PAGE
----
A few years ago, a Guatemalan organization called the Women’s Association for the Development of Sacatepéquez (AFEDES), an International Development Exchange (IDEX) grant partner since 2005, discovered something troubling: Its programs were not making much of an impact.
Comprised of 31 women’s groups in Guatemala with nearly 1,000 members, AFEDES was founded by a group of indigenous women seeking to improve their economic opportunities through microcredit, financial management, income-generating skills building, and more. AFEDES began to see that some women were deeper in debt than at the start of the economic program. Women were not participating as actively outside their homes as AFEDES had hoped. Inside their homes, nutrition levels were not improving.
Although micro-credit at the time was seen by many in the aid community as a magic bullet to eradicate poverty, the women of AFEDES looked deeper and came to an important conclusion: Women’s oppression could not be solved by credit alone. The organization started a new, 18-week program to empower indigenous women by educating and informing them about the legal and social mechanisms that exist to protect them from injustice. Today, AFEDES is training women to become community organizers and advocating for a rural women’s shelter specifically for indigenous women in the region, a policy victory they intend to realize this year.
“When we started our work,” Amarillis Guamuch, AFEDES’ fearless leader, told me upon my recent visit to Guatemala, “we knew it would change families, communities and our country for good. We knew that patriarchy would be challenged; so would the church and the economic system. We knew that, together, women would recuperate not only the soil and seeds on our land, but in fact, the soul of our society.”
Yet, the story of AFEDES is not just the story of what can happen when we invest in women. It is also about what can happen when we invest in the local leaders and organizations in our world’s most marginalized communities. Like AFEDES, these leaders have the best understanding of the culture, history, and conditions of their own communities, and are in the best positions to address the root causes of poverty, injustice, and inequality.
The problem is that this is not the way most international philanthropy is currently practiced. Instead, large-scale development efforts are initiated and led by people and organizations external to the communities directly impacted by poverty and injustice. These efforts fail to take into account the knowledge and experience that already exists in these communities, and don’t have a deep understanding of the efforts that will be most effective in the long run. The results are often limited and short-lived, and groups on the frontlines, like AFEDES, don’t get access to the funding they so desperately need to thrive and grow.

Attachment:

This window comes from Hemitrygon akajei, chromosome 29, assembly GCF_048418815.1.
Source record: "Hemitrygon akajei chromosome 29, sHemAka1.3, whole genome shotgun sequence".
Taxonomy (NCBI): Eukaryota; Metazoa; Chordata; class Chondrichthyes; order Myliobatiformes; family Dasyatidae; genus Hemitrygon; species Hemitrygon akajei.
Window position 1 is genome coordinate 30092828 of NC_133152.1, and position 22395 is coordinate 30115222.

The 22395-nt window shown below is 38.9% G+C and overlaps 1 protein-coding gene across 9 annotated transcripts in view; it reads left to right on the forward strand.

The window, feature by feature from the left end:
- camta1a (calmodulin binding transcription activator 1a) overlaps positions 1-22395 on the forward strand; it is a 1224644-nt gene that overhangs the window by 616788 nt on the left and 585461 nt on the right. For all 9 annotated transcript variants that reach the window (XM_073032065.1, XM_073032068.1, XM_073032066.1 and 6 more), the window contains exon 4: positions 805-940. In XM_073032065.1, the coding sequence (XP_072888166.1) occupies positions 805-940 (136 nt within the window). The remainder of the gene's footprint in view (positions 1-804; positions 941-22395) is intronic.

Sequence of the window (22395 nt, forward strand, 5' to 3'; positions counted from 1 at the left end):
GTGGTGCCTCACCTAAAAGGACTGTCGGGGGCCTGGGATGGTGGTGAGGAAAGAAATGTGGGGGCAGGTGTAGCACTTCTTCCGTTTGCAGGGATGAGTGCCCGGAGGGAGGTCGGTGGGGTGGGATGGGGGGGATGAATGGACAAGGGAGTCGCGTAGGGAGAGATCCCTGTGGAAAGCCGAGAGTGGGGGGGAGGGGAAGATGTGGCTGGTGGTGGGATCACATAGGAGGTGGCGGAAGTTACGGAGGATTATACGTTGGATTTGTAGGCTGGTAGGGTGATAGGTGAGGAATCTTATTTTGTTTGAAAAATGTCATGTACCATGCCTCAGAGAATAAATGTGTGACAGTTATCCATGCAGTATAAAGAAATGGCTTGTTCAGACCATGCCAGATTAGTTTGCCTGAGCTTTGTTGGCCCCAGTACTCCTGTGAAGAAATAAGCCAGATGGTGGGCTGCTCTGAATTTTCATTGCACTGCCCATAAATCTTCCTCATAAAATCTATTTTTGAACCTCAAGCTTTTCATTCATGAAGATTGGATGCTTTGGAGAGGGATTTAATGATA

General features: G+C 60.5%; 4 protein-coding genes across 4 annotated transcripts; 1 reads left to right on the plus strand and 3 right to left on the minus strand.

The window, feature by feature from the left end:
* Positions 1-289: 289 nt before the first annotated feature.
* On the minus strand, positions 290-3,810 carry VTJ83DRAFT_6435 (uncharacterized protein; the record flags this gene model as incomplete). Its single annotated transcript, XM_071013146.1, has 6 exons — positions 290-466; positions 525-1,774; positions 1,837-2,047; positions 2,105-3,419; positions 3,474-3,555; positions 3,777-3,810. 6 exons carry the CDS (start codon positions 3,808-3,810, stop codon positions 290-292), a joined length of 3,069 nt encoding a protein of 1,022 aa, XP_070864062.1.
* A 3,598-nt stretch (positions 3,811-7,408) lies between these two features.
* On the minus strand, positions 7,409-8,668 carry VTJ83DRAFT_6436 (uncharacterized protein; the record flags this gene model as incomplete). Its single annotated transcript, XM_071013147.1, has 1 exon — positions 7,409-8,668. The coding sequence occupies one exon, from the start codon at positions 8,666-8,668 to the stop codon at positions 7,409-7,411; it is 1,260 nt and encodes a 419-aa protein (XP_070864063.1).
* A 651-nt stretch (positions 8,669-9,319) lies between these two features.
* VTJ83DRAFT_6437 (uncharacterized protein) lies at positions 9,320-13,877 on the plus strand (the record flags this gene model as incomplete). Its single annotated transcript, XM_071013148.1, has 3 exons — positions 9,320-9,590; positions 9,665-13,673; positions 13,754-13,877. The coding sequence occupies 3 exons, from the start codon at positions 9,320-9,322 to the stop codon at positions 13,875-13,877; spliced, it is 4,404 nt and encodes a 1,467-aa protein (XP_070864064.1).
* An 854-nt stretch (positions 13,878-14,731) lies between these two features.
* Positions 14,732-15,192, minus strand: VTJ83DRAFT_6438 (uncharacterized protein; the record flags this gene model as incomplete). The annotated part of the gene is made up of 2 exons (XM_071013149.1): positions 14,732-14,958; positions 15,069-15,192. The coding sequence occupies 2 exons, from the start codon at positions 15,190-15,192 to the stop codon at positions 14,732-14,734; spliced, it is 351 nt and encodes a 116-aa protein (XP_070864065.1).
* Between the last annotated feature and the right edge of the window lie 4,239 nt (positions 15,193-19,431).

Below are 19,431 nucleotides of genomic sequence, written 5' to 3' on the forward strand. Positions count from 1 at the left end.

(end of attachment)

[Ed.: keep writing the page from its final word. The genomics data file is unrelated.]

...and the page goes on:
At IDEX, we believe that we still have much work to do to turn this largely broken model of philanthropy on its head. We pioneered and continue to champion a partnership-based grantmaking model in Africa, Asia, and Latin America that powers social change from the ground up. We provide flexible, long-term grants directly to grassroots groups that have the trust of their neighbors and the knowledge of what is needed in their own communities.
Recently, we commissioned an evaluation report because we wanted to hear directly from our partners as to whether our model works. According to the findings, nearly 100 percent of our grant partners found our model effective and nearly 90 percent stated they have been able to develop local, community-based solutions.
My visit with groups like AFEDES in Guatemala left me humbled by the courage of these community leaders to move forward in their quests for justice despite tremendous obstacles and to work toward dismantling systems of oppression for good. It left me more convinced than ever that we must put power back in the hands of marginalized communities by supporting local solutions, honoring grassroots leadership, and relying on local knowledge. When matched with the vision, resolve, and ingenuity of communities all over the world, this model is a proven formula for lasting change.
Rajasvini Bhansali is executive director of San Francisco-based International Development Exchange.